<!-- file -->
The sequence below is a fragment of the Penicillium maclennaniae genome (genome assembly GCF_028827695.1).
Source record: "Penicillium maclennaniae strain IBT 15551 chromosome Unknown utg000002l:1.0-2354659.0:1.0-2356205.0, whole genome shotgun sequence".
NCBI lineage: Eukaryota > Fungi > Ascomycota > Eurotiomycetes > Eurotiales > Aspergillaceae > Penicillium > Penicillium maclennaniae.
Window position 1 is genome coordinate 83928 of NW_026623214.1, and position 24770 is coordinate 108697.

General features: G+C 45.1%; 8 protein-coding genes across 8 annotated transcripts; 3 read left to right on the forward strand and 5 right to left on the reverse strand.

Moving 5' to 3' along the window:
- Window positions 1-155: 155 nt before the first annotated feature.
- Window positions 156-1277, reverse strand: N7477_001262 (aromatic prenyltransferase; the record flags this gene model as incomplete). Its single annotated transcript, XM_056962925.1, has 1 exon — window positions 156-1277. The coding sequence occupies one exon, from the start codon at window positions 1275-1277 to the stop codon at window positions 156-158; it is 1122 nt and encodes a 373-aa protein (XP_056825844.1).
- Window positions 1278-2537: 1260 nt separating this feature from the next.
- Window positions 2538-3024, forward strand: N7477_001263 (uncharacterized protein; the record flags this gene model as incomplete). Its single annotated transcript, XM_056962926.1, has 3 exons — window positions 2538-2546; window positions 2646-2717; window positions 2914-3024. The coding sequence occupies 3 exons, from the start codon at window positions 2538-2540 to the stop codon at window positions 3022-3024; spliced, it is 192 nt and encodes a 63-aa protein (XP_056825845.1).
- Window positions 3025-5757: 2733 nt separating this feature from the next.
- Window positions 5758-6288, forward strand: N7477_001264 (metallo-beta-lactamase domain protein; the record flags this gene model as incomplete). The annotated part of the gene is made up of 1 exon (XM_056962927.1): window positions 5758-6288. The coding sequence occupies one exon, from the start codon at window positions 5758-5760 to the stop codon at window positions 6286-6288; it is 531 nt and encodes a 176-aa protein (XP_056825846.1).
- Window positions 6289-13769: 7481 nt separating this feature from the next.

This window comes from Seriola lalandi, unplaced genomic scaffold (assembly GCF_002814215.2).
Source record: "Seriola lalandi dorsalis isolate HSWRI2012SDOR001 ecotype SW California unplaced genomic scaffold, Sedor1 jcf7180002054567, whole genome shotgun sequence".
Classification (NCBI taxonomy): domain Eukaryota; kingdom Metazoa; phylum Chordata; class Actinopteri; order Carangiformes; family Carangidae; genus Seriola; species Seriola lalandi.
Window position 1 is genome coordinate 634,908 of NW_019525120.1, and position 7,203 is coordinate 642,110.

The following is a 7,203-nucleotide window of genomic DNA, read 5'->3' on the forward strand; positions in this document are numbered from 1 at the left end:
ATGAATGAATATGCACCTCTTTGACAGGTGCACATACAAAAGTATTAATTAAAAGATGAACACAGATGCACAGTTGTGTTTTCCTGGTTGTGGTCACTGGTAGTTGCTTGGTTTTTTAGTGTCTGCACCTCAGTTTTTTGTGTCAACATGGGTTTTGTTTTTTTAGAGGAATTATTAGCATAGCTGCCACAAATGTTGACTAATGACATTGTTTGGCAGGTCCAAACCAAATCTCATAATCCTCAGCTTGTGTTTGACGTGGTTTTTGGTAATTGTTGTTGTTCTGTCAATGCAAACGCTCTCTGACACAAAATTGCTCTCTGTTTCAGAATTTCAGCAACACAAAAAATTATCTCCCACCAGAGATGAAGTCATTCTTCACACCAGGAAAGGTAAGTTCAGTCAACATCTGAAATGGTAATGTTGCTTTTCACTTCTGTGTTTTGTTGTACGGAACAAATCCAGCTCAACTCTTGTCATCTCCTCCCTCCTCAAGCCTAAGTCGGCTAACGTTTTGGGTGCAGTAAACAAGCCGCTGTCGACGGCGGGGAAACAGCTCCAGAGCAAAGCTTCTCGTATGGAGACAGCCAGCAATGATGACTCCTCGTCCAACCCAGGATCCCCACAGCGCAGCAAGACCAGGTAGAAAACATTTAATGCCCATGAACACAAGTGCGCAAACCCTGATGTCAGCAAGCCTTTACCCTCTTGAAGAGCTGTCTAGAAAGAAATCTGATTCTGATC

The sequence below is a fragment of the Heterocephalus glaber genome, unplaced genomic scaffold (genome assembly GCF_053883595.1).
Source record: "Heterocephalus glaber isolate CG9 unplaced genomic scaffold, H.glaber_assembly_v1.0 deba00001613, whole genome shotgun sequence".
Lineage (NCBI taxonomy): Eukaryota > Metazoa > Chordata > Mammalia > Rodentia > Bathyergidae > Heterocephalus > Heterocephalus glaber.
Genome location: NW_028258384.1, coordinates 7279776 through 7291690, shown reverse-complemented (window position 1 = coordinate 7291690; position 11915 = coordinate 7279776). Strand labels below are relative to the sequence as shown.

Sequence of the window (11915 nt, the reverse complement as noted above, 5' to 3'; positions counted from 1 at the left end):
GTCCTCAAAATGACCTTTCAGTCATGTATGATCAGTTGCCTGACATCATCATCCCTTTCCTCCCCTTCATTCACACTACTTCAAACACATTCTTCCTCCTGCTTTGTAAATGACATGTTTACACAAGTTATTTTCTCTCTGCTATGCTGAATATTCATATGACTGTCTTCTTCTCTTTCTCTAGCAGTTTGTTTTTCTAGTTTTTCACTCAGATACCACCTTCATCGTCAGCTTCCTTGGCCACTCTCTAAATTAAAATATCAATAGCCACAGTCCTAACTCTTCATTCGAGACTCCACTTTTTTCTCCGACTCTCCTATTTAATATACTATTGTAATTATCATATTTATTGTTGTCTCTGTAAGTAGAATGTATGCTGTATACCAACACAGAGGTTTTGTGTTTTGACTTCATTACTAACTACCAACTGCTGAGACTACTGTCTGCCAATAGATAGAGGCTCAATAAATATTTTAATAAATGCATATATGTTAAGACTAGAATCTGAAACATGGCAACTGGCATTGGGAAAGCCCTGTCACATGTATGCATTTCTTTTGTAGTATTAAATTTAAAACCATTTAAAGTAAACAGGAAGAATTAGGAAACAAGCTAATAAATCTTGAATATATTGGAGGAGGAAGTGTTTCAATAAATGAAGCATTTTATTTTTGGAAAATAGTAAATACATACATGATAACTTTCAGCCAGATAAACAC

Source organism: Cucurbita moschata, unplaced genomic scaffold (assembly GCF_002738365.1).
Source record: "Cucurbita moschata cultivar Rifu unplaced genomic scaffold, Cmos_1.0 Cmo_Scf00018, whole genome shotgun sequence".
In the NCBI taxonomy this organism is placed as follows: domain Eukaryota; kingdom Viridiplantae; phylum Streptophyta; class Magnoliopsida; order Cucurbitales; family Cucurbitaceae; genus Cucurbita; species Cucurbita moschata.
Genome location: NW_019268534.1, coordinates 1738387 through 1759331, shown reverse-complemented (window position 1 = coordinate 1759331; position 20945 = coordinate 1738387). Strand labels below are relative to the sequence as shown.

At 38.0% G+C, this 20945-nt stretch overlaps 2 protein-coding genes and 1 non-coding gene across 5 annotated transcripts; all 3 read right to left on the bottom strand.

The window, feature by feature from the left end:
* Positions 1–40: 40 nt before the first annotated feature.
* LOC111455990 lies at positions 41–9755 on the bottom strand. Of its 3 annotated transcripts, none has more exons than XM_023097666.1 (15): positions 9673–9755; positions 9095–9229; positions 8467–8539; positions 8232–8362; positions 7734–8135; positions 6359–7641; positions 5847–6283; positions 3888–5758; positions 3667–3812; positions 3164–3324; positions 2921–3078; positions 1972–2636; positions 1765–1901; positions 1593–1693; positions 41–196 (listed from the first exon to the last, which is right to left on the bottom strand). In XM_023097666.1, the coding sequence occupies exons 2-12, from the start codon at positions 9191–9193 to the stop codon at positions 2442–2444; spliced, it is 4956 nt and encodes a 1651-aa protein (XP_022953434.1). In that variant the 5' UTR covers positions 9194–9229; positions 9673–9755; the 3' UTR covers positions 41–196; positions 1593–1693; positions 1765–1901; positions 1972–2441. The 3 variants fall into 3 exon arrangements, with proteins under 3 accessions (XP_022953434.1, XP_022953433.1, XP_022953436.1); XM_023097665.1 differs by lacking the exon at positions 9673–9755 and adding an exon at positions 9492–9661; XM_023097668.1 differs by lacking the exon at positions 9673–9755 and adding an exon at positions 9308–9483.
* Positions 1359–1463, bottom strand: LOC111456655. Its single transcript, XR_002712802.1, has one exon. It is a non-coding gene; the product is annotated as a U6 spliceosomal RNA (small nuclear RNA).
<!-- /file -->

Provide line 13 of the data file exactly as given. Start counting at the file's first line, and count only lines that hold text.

- Window positions 6289-13769: 7481 nt separating this feature from the next.